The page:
In the case of a terminal illness, another possible source of funds is money you have saved for retirement. Annuities and retirement accounts can be a source of money depending on your age and under certain circumstances.
If you have a terminal illness, you can use annuities without financial penalties if you planned ahead. You can add a rider to most annuities that allows for early withdrawals of necessary amounts if you experience certain qualifying life events, such as becoming disabled, developing terminal illness, or needing long-term care.
Even if you did not, you can still withdraw money. Although you will have to pay surrender fees, it could be worth it if you have no other resources and are not concerned about needing money for you and/or your spouse for retirement.
Most retirement accounts already have provisions that allow you to access funds if you have an urgent situation, often including terminal illness.
401(k), 403(b), 457(b), and profit-sharing plans
Some company sponsored retirement plans, 401(k), 403(b), 457(b), and profit-sharing plans allow you to borrow from your investments.
If you receive a loan from a 401(k), 403(b), or profit-sharing plan you should learn the details of the loan specific to your plan.
If your employer decides to allow hardship distributions when the plan is set up, you can use 401(k), 403(b), and 457(b) plans to pay for the cost of a terminal illness or other urgent situations.
401(k) and 403(b) plans have similar rules for hardship withdrawals. Refer to the “summary plan description” that is provided to you each year or ask your human resource department if hardship distributions are available and if a terminal illness is grounds to waive the early withdrawal penalty.
457(b) plans have a slightly stricter definition of when plans can be utilized for illness, although the diagnosis of a terminal illness would certainly qualify.
You cannot take loans from any of your IRA or Simplified Employee Pension plans. However, there are circumstances that allow you to use the money penalty and tax-free and be able to withdraw enough to pay expenses. Be sure to consult a tax attorney or the IRS to be sure that you qualify.
There are three ways to make qualified withdrawals from your IRA accounts to use for disability and illness.
If you’re younger than 59½ and have owned the IRA for at least 5 years you can:
If you’re younger than 59½ and have not owned the IRA for at least 5 years you can avoid the penalty, but not the income taxes, for all of the above reasons. The only difference from the above is that you don’t avoid income taxes if you use $10,000 or less to buy or rebuild your first home or the withdrawal is made to a beneficiary or your estate after your death.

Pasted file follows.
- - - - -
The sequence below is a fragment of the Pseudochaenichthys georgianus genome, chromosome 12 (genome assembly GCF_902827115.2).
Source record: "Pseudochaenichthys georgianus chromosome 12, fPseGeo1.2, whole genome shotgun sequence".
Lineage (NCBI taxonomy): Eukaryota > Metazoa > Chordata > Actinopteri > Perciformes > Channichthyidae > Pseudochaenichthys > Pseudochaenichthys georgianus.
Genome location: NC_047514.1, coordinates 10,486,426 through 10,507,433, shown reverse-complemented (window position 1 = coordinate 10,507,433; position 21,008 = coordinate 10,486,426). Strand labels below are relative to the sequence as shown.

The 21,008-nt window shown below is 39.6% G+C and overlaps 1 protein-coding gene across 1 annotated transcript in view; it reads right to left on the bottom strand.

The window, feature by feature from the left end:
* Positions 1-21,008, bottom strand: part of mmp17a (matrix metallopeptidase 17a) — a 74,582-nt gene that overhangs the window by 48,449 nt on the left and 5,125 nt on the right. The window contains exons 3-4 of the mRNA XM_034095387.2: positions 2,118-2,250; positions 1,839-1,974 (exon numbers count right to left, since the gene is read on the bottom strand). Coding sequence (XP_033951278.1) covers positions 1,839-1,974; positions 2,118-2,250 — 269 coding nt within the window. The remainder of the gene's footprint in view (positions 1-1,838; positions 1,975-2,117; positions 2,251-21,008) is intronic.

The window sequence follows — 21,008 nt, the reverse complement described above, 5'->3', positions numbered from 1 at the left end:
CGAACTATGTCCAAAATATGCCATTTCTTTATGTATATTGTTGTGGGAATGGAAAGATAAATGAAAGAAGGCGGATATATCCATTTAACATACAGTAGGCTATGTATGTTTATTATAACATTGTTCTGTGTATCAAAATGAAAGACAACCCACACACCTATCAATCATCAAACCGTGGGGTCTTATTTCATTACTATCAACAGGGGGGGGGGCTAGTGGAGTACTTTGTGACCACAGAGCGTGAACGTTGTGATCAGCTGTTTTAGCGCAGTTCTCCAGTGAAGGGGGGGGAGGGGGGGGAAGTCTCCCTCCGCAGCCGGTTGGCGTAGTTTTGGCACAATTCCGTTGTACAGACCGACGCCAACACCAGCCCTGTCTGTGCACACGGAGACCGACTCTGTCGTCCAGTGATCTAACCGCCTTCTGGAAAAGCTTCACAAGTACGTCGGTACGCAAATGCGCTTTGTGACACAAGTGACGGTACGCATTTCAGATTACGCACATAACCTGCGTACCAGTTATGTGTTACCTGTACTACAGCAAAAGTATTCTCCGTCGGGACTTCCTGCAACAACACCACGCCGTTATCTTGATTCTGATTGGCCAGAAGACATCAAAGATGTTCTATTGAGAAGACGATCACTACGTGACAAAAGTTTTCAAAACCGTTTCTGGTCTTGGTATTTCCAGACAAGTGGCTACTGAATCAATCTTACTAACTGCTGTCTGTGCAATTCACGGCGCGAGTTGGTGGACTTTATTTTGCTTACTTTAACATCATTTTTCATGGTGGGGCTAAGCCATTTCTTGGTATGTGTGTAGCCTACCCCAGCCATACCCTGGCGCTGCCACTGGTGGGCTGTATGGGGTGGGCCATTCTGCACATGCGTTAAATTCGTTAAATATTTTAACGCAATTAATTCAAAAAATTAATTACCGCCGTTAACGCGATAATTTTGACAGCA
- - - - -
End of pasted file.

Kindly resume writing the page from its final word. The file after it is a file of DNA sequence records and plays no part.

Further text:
Since the contributions are only tallied at the end of the year, if you remove any contribution and earnings on that contribution in the same calendar year it was added before your tax filing due date, there will be no tax or penalty.
You will need to have the manager of your account specify in the paperwork that the withdrawal is for hardship purposes, either for medical expenses or for permanent disability, otherwise you will pay a penalty.
The more you withdraw from retirement accounts, the higher your adjusted gross income will be on your tax return that year.
If you and/or your family caretaker cannot work, you may qualify for support from the federal government or other sources.
Your reduced income may quality you for:
Your diagnosis may allow you to get:
If you are a parent and need to hire caretakers you may be able to qualify for child and dependent care tax credit.
You may have other resources you can use to pay bills, such as a health savings account, disability benefits from an employer long-term disability insurance, long-term care insurance, critical illness insurance, cancer insurance, mortgage protection insurance, or group disability benefits or worker’s compensation from your employer.
Some life insurance policies are structured so that the death benefit can be partially paid out to you if certain health-related issues arise, including terminal illness. Typically the policy will include a rider offering a lifetime payout if you have a life expectancy of less than 24 months as certified by a physician. Life insurance can be used in other ways to withdraw money, such as:
You can consider using some of your home equity in the form of a reverse mortgage.
Using life insurance and home equity will reduce inheritance for your beneficiaries, but it is there if you need it.
You and your family may need to make sacrifices that increase income, such as overtime if you can work. You may need to sell possessions like a car or valuables such as art or jewelry.
After your death your family may qualify for Social Security Survivors Benefits.
When widows and widowers can qualify for benefits depends on their situation. Even divorced spouses qualify if your marriage lasted at least 10 years, less if they are still taking care of any of your children who are under age 16 or disabled.
Your unmarried children can receive Social Security Survivors Benefits if they are:
The payout of survivor benefits is based on your earnings while you were alive and their age and disability status.
There are many ways that having a terminal illness can affect your income tax. The most obvious is that if you cannot work, you might be in a lower tax bracket.
Another way of reducing income tax is keeping track of all your and your families medical expenses that could be tax-deductible, including the date, description of the service, and your out-of-pocket cost.
◆ Find an efficient way to do this.
◆ Items that will apply to most people with advanced illness include:
◆ Medical expenses qualify as a non-refundable tax credit. In the year of death, medical expenses may be claimed for any 24 month period including the date of your death, which were not claimed in a prior year.
The Internal Revenue Service may be able to make suggestions and help in other ways.